At 19, Heather Robertson wrote an editorial that enflamed the college jocks, sparking a career dedicated to fearless reporting. Regan Reid takes a revealing look at Canada’s feistiest journalist. This story originally appeared in the Winter 2012 issue of the Ryerson Review of Journalism. 

At 19, Heather Robertson wrote an editorial that enflamed the college jocks, sparking a career dedicated to fearless reporting. Regan Reid takes a revealing look at Canada’s feistiest journalist. This story originally appeared in the Winter 2012 issue of the Ryerson Review of Journalism. 

 

When I ask Heather Robertson if it was worth it to spend 15 years of her life fighting two class action lawsuits against the largest media corporations in Canada, her response is characteristically modest. “Oh sure, yeah,” she says quietly. 

But then she brings up Rob Roy, the film starring Liam Neeson (whom she loves) as the heroic Highland Scot who takes on the nobility. We talked earlier about her Scottish roots and her belief that it was in her blood to “stick it to the corporation," and I could hear the excitement rise in her voice as she described the film. “There’s this wonderful scene where Rob Roy’s wife is in the process of being raped by the steward or something and she pulls out her dirk and she stabs him in the nut!” She laughs as she triumphantly shakes her fists in the air. “And that’s where I come from.” 

Heather Robertson filed her lawsuits on behalf of all Canadian freelance writers who had their work reproduced on electronic databases without their knowledge, consent or compensation. She took on Canada’s media giants—and she won. “Here I was, this middle-aged Canadian woman, suddenly being robbed of my creative work by a laird,” she says. “I saw it as this tremendous challenge. I reached for my dirk and off I went.”

***

Heather Robertson wanted no part of a football team. In 1961, the University of Manitoba was again considering forming a squad, even though teams had already folded twice due to high costs and low support. But “the football boys,” as Robertson called them, wanted to try again—at the expense of the students and administration. So, as editor of the school’s newspaper, The Manitoban, the 19-year-old wrote a fiery editorial denouncing the proposal. “Again this year they are peddling football—an easy, instant remedy for all the ills that affect Manitoba,” she began. “Are three expensive games per season in a makeshift stadium in foul weather against teams from places most of us have only heard about and wouldn’t particularly care to visit going to suddenly make us full of college spirit?”

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The jocks called for her head. They wanted their team and they wanted Robertson fired for speaking out against it. So the student council called on her to justify her words. “She wasn’t objective!” the football fanatics argued. “It was an editorial!” she countered. As she stood inside the student centre making her case, she heard a dull roar outside as a group of protesting jocks shouted into a megaphone and demanded their team. Then, through the windows of the small room, Robertson watched in shock as the throng raised a stuffed figure by a rope around its neck. She quickly realized that the bundle of straw, with its long hair and skirt, was her effigy. It wasn’t enough to just symbolically hang her; the crowd outside wanted more. The mob lit a fire under the straw and soon “Heather Robertson” was up in flames. All this over an editorial?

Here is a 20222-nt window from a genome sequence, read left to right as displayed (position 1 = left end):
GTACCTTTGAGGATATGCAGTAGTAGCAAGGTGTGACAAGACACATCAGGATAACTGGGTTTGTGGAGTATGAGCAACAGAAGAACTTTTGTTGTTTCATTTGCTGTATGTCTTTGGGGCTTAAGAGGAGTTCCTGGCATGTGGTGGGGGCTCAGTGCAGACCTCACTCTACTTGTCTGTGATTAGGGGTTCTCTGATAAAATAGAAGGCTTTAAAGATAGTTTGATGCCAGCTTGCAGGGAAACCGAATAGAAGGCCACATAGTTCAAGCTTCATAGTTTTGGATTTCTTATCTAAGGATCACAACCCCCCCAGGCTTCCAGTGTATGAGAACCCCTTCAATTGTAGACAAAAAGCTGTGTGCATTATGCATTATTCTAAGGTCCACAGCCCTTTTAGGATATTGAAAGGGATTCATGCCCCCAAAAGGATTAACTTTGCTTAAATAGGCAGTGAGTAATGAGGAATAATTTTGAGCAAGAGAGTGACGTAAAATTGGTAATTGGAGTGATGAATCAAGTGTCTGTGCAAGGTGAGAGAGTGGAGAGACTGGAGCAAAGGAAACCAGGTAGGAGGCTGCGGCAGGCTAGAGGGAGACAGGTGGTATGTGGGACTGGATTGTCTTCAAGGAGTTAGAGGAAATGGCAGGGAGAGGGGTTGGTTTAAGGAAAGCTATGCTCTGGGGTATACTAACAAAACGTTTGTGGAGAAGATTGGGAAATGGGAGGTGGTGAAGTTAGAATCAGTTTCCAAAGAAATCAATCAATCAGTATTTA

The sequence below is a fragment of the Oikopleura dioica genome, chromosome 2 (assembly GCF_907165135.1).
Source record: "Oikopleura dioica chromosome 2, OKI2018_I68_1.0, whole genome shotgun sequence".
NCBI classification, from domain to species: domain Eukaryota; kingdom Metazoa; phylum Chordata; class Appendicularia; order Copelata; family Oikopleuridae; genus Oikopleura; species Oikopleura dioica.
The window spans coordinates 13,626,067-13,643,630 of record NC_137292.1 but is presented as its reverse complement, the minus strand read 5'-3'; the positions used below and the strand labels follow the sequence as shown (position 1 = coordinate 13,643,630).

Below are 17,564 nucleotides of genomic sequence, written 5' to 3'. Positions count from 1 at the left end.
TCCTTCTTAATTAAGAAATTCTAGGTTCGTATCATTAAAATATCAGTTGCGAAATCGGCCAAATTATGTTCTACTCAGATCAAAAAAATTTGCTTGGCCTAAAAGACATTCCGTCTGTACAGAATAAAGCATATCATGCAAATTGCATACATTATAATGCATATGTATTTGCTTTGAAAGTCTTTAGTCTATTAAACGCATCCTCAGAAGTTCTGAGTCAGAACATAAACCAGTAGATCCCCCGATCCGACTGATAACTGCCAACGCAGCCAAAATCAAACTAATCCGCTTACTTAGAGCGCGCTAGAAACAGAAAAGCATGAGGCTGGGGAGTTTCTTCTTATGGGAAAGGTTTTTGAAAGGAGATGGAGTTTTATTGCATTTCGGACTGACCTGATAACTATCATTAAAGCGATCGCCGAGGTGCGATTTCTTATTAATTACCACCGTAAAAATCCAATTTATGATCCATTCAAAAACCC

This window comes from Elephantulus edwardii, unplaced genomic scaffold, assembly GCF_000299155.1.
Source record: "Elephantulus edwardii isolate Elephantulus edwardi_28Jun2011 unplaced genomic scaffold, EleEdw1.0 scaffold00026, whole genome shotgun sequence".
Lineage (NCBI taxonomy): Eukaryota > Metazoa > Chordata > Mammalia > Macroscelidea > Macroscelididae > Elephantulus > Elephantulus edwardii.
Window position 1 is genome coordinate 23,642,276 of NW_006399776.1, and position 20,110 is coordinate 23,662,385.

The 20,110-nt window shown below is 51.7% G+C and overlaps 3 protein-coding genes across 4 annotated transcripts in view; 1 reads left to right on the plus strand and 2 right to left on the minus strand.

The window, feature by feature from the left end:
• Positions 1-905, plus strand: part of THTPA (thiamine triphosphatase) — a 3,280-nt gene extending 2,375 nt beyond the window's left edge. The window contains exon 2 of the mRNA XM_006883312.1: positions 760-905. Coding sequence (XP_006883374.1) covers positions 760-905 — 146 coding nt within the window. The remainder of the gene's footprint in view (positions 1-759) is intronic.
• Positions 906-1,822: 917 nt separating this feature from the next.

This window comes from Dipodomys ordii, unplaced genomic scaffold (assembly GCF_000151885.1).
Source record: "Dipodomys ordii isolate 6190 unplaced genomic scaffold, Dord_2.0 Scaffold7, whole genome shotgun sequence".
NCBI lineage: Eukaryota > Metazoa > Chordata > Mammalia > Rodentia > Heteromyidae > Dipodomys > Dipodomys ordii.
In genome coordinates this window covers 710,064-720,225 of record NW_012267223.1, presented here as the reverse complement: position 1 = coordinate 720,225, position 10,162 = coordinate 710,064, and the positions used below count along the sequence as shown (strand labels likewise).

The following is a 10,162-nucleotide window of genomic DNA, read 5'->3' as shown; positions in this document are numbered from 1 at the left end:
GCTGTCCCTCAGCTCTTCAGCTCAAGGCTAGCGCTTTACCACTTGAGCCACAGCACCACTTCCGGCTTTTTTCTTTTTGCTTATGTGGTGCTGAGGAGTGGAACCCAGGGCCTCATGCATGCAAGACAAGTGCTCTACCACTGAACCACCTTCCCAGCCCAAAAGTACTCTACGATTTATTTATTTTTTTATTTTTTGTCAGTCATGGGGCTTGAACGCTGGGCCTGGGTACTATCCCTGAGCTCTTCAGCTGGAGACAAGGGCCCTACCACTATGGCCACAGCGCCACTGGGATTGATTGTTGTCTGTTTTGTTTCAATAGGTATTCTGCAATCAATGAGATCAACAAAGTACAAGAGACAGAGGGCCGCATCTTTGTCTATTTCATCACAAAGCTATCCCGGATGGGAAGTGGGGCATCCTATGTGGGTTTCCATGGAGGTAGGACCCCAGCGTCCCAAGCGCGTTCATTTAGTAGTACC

The football boys were just the first of many opponents Robertson would face in her journalism career. She’d win some battles and lose others, be labelled a communist and get sued for libel. But when she was just a sheltered 19-year-old girl, inspiring a demonstration was incredibly exciting—journalism was exciting. She didn’t know it then, but the excitement wouldn’t end there.

Today, at 69, Robertson walks with a slight limp, has short white hair and wears slacks and loafers. She has a warm laugh, works on her garden and can’t help but talk about her kids (her son is a film editor who worked on the Angelina Jolie action movie Salt). But in many ways, Robertson is far from ordinary. For 15 years she fought two class action lawsuits against the largest media corporations in Canada—and won. She filed on behalf of all Canadian freelance writers who had their work reproduced on electronic databases without their knowledge, consent or compensation. The media giants paid millions.

Many journalists now associate Robertson with those landmark lawsuits. They celebrate her for standing up for her peers, keeping everyone updated on the case and, of course, for the “Heather Robertson cheques,” some in the tens of thousands of dollars. But plenty of the freelancers who were thrilled to cash those cheques know little about the woman who fought for them. They don’t know about her 50-year career, her 18 books and her three novels, or her role in the creation of the Professional Writers Association of Canada. Though Robertson’s lawsuits have been important to Canadian journalists, they are just the latest battle in a career marked by activism. “She was a muckraker,” says Don Obe, her editor at Toronto Life. “She was out to right wrongs and she was her whole magazine-writing career.”

To read the rest of this story, head over to the Ryerson Review of Journalism website, where this story was originally published.